We drove to these places in our jalopies amid a myriad of hiccups- 39 Plymouth, the exhaust/ muffler fell off onto the highway, so hot had to be kicked to the side and picked up on our rather noisy return. The repair was a bendable pipe that left the noise behind us. Same car (not mine); armed with a bucket and on arrival at Mulligans, placed it under the rear of the car. The plan was to not get so involved in the dancing and socializing that we would forget to return to the car and empty the gasoline that was dripping into the bucket- some close calls. Another close call was my getting kicked off the dance floor for, “swinging to hard”. (rock and roll in its infancy was not always appreciated). A really close call not ending in my favour either, was when we were cooling off after a dance, a girl and I decided to visit the car (ostensibly to check the bucket), had hardly settled in when there was knock at the door, which I reluctantly opened, to face a young lad about ten years old, speaking the dreadful words;-“Mom wants you to come with me and you are going home” I forgot about the bucket! Never saw her again, which turned out to be a good thing!
I must have had a reputation.
Constance Bay dancing the night away with my girlfriend (future wife) while trying to ignore her sister (our chaperone). Venturing from the hall, I had trouble finding the car, the fog was that thick and finding the road, problematic but I had to get the girls home. Settled on winding the window down and steering by white line, creeping along for what seemed like hours. Finally able to transfer from Hwy 7 to Ashton’s main street? and made the right turn at Campbell’s house, but I must have been so tensed with the drive that I didn’t t let go of the wheel after the turn and ended up in the ditch-I had a reputation for ditches at the time and this just added to the history.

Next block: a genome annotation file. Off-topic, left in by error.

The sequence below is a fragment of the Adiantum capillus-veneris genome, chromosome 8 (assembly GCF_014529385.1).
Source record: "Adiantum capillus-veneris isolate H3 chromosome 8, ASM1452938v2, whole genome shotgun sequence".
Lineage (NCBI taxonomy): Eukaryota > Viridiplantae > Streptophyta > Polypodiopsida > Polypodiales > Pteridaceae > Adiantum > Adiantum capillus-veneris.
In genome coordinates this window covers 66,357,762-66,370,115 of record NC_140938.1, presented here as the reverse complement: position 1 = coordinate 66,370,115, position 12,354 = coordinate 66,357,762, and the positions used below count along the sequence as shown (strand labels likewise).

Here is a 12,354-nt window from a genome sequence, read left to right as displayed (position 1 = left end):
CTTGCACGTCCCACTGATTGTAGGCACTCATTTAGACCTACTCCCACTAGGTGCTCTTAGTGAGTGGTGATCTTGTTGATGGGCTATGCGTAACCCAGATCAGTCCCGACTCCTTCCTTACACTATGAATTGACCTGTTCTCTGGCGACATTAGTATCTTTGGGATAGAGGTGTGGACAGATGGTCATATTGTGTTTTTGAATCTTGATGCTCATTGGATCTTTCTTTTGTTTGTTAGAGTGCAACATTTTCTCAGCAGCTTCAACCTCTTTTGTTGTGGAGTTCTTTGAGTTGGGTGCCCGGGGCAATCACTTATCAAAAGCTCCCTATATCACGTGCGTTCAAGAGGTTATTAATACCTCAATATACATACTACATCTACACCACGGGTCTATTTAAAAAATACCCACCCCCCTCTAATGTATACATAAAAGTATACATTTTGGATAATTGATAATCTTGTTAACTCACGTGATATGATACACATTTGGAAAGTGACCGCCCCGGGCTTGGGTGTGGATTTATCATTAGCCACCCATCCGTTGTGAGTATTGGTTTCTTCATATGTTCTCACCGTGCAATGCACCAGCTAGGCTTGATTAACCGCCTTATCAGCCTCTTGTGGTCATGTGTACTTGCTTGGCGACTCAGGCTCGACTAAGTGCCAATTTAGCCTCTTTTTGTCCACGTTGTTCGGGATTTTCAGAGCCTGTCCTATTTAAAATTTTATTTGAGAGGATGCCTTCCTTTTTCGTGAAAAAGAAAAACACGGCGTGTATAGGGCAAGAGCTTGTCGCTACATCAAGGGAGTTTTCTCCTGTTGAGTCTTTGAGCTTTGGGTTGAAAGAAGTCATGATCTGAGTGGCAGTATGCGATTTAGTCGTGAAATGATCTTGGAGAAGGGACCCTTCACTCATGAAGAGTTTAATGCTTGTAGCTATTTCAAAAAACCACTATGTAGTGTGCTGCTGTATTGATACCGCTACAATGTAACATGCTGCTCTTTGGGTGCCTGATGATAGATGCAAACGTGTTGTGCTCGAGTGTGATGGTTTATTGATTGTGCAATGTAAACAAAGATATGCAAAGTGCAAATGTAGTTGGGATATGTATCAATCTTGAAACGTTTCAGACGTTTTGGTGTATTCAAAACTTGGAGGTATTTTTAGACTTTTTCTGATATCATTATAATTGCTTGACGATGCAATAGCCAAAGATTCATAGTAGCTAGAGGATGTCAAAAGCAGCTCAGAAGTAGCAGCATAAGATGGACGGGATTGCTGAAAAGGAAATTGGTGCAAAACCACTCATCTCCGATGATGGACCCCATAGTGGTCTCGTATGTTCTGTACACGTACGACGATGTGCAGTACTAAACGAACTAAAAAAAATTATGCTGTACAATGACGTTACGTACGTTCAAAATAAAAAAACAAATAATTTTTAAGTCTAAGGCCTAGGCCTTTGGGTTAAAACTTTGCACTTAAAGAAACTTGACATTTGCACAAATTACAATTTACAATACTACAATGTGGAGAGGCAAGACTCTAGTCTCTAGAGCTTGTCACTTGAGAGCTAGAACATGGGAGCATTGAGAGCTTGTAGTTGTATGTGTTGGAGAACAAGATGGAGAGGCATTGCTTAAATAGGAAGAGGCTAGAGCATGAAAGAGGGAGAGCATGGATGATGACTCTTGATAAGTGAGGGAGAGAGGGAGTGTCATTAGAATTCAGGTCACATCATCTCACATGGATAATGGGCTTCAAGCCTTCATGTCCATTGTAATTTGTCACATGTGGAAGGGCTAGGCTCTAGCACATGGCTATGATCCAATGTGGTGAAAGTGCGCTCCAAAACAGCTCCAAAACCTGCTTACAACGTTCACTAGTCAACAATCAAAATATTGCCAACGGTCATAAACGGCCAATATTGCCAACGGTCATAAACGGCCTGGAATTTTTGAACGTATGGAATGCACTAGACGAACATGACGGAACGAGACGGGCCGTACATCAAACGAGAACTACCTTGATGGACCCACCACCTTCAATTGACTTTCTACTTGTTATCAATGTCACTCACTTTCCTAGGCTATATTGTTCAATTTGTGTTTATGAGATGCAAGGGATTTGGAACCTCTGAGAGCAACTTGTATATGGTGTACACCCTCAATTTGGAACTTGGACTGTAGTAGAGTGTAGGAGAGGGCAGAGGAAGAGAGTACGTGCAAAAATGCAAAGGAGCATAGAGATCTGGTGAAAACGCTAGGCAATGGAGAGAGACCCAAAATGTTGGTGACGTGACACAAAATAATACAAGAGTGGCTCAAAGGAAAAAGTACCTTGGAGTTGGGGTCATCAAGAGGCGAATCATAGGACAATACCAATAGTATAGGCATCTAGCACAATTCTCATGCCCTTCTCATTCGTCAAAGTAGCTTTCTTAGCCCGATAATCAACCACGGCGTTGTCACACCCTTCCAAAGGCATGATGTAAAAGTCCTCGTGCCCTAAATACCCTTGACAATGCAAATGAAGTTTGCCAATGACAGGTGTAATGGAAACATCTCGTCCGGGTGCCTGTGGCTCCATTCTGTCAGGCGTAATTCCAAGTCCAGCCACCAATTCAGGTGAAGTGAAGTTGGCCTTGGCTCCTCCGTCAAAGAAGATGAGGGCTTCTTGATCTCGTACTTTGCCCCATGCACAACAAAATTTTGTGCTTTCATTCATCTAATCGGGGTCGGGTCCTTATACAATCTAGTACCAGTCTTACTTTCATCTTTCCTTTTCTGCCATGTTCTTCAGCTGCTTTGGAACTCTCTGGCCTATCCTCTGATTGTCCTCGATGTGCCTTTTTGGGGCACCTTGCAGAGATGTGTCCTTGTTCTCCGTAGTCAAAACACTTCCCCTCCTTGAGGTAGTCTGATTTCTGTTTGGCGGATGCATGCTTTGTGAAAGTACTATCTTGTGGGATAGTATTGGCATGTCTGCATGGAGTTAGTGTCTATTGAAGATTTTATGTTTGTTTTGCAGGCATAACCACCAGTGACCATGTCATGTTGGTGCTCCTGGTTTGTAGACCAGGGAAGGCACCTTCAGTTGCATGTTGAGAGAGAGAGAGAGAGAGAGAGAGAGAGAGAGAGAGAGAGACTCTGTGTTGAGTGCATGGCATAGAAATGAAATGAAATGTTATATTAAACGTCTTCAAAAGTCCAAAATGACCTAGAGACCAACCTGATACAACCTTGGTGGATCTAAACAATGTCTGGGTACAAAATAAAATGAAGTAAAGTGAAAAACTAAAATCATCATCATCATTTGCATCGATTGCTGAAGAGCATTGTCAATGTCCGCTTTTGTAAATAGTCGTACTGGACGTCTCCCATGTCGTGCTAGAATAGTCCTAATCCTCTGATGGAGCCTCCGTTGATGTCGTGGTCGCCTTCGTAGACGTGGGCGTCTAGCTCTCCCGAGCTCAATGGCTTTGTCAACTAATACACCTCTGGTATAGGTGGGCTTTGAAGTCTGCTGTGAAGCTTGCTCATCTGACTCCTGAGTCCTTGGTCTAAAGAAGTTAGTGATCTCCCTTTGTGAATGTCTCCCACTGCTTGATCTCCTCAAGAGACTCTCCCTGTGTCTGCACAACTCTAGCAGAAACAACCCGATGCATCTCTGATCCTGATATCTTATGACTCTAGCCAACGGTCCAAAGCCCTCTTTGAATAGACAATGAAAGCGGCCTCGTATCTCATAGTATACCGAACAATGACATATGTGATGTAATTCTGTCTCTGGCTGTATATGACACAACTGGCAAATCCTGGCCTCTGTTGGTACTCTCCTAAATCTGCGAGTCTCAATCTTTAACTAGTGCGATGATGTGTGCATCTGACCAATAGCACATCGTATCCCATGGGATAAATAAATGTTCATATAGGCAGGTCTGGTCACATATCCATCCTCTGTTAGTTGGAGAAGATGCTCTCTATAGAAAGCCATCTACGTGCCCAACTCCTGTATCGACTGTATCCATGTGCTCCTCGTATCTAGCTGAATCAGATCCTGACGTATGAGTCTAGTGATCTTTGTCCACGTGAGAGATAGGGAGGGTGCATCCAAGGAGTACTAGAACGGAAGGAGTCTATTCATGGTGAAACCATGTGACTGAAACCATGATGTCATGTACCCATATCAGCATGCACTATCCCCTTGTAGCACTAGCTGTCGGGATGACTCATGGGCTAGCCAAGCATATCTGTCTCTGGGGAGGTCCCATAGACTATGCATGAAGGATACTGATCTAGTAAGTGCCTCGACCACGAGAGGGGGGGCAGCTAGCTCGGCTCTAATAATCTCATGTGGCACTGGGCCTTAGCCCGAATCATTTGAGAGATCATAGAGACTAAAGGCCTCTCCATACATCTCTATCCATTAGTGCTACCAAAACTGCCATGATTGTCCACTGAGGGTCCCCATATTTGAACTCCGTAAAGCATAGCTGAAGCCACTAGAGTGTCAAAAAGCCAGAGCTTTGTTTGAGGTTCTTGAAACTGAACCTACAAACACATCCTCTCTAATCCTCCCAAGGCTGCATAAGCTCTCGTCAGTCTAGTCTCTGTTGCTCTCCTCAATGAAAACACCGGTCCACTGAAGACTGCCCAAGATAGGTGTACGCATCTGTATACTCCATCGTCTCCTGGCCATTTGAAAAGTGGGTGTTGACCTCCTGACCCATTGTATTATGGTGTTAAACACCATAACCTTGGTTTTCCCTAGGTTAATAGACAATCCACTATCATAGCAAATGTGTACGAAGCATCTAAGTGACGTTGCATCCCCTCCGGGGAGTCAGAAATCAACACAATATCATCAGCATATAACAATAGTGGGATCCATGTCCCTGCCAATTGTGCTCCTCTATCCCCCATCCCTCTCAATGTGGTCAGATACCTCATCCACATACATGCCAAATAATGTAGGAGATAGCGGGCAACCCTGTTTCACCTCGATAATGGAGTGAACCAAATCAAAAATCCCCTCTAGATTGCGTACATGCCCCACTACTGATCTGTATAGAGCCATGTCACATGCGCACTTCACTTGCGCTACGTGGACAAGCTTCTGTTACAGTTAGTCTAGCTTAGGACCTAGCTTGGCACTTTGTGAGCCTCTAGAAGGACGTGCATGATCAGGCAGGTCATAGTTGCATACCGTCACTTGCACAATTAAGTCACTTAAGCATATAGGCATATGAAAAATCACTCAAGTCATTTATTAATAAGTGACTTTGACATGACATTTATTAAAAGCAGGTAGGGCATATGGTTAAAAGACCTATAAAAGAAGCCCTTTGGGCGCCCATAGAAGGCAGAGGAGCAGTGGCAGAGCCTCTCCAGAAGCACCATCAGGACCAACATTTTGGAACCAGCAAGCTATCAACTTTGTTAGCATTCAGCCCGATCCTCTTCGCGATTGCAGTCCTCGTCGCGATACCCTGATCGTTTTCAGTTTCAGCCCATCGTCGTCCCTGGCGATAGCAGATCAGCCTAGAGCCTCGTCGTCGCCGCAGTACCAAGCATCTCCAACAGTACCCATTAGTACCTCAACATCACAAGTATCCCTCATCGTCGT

TWO new concrete bridges are built here spanning the Carp river, replacing the old log structure which has been used for many years. Among other things Carp has a splendid large brick school, a number or churches with a new Methodist edifice soon to be erected, the Bank of Ottawa and several most enterprising business houses.
North Lanark Regional Museum—-This photograph of a sweet little boy and his teddy bear was part of a recent donation of items belonging to Winnifred Lamrock, a school teacher at S.S. #5 and S.S. #9 in Pakenham during the 1930s.
Dr. George Groves, Carp, Ontario was born in Fitzroy, Carleton County, Ontario on June 6, 1851. His parents were Richard and Ann (Hodgins) Groves, natives of Ireland who came to Canada in 1834 and were pioneer settlers in Fitzroy Township. Dr. Groves received his early education in the public school and took a private course for matriculation with the Reverend Benjamin Franklin. He also obtained a first class certificate at Richmond for the County of Carleton at the age of eighteen and taught school for six years, being principal of the Carp Public School for three years of that time. He then entered McGill University, Montreal, graduating M.D. in 1879.